In our last post, we discussed some things you should remember if involved in a car accident. Below is the continuation of that list.
Exchange information with other drivers. Regardless of who you may feel is at fault, you should exchange information with all of the other drivers in the accident. Among the information to exchange are names, phone numbers, and insurance companies. You should also take note of the license numbers for the other cars, just in case one of the drivers gives a false name or phone number.
One think to be wary of is giving out your insurance information if you decide not to call the police. Not every accident requires that law enforcement be called, but if you feel that the collision may be serious enough to give rise to an insurance claim, you may want the police to evaluate the situation and file a report. Without a police report, you may wind up dealing with an insurance claim pitting your version of the crash versus the other driver’s with no impartial report from the police to support your version of the events.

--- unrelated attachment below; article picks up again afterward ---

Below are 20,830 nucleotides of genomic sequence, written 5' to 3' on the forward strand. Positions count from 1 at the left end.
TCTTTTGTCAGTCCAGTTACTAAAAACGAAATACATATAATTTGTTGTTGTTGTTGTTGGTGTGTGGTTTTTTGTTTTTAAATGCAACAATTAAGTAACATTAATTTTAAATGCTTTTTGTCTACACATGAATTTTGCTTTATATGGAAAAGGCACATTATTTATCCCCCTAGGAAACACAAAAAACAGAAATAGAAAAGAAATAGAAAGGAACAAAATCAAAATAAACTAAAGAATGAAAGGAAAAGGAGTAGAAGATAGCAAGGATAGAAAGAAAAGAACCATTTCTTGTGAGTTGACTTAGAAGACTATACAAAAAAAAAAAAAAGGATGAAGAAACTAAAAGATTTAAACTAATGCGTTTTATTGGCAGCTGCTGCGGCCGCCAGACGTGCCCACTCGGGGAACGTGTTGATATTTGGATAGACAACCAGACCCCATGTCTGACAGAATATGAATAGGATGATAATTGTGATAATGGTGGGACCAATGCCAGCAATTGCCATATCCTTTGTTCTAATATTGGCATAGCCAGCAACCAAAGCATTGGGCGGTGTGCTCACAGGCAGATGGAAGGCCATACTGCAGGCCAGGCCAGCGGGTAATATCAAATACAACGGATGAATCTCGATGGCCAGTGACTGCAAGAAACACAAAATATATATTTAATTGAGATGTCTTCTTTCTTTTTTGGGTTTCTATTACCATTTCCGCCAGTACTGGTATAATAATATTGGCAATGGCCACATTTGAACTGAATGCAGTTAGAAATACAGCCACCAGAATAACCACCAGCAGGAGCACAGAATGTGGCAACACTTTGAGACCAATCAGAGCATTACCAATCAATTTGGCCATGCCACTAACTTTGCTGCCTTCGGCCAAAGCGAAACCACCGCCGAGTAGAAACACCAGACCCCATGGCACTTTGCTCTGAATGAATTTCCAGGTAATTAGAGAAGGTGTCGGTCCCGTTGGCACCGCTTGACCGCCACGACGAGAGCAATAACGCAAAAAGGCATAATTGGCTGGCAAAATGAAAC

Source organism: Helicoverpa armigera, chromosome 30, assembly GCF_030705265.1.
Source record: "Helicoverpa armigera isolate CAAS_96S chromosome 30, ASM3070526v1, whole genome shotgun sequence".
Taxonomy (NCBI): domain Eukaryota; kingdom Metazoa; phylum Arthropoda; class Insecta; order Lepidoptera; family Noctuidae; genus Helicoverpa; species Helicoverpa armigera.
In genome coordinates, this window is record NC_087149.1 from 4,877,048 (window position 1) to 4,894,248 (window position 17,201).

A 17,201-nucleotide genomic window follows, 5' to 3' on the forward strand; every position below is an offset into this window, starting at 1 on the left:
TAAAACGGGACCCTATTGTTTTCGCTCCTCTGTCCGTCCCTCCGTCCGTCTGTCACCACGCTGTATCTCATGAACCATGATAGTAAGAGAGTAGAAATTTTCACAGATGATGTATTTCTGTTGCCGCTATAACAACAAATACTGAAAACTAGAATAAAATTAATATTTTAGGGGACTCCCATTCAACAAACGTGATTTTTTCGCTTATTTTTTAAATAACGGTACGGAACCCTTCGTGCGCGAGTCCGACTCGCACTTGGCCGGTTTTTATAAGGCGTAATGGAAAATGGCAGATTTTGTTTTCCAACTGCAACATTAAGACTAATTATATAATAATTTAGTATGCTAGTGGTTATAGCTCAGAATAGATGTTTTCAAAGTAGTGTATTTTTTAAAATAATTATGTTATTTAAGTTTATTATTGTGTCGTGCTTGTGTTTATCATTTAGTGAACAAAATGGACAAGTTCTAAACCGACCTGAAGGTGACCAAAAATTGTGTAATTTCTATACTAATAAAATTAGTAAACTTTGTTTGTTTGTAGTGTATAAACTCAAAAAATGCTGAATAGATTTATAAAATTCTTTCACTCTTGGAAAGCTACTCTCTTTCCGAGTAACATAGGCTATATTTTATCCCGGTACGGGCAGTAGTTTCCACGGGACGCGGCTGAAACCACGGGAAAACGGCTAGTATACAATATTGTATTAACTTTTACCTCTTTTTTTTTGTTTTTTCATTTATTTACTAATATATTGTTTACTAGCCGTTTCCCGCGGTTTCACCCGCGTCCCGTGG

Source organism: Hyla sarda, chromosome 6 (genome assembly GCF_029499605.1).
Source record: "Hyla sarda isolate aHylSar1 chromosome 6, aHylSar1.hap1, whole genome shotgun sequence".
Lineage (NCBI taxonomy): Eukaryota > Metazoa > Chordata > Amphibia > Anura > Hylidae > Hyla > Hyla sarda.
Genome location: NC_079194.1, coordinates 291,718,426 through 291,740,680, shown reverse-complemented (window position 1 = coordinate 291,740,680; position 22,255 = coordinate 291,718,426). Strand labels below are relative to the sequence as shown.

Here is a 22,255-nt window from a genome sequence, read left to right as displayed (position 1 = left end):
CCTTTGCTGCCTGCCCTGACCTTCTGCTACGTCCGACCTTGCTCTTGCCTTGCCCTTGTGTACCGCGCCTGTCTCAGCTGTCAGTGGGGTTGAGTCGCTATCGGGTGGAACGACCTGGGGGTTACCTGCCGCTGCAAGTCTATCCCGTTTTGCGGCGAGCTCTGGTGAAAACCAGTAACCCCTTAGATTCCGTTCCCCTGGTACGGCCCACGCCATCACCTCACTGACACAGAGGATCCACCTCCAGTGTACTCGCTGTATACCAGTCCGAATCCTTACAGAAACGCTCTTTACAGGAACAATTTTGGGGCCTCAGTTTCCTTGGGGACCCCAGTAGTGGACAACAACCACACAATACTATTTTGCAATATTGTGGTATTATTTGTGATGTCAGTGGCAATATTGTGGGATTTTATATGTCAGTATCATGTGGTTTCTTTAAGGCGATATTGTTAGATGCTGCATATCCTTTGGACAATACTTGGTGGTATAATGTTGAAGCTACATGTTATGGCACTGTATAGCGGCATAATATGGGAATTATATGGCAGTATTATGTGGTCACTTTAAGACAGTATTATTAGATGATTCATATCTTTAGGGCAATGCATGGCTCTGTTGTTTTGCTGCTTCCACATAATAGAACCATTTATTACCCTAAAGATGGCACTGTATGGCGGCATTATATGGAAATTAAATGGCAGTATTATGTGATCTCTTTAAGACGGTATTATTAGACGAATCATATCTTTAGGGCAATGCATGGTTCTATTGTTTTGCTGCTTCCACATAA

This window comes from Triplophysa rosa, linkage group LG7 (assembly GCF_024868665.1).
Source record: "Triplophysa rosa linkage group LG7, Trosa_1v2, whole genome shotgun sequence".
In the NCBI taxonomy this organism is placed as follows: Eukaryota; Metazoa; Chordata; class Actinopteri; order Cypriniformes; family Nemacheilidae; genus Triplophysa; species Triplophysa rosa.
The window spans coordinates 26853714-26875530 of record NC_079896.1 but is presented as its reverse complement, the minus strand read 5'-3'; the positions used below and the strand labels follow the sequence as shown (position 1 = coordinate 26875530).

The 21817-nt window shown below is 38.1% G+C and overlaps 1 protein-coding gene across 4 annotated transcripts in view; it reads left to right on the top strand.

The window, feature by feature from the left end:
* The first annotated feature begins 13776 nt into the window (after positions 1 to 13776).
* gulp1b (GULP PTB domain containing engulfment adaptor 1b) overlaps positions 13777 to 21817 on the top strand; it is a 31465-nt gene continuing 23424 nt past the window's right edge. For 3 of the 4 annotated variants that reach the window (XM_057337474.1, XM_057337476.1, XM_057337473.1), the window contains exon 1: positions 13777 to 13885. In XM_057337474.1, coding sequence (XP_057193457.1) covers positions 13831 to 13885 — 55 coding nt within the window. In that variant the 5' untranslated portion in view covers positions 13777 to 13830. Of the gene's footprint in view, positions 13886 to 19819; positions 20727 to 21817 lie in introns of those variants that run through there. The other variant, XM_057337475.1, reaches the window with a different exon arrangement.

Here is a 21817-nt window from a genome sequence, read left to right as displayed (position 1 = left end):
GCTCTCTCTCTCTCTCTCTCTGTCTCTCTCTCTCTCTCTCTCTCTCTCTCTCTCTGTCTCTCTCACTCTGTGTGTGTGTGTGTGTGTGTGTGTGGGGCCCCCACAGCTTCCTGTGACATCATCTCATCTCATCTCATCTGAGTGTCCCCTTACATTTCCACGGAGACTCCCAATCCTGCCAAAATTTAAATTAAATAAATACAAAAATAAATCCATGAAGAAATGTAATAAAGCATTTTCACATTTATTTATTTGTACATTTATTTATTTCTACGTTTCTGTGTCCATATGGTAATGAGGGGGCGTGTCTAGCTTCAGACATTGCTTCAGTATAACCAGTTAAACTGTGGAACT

Don’t overreact. Getting into an accident is both scary and frustrating. It may be easy to get into a verbal confrontation with the other driver, especially if you feel he or she is at fault. Try to keep your emotions in check. Hostility will only make matters worse. It is usually best to call the police and let them sort the matter out. Overreacting to the situation may escalate the situation leading to criminal charges after a confrontation, or it could encourage an unwarranted lawsuit.
Take steps to avoid similar accidents in the future. An accident can be a traumatic event, but it can also be something that you learn from. Many people don’t realize the danger of tailgating, speeding, and distracted driving. Once you have been in an accident, you probably have a better understanding of what you should and shouldn’t do behind the wheel. If you take your accident as a learning experience, you should be able to take that knowledge and avoid similar accidents in the future.
So you’re in an accident … what now? (Shreveport Times)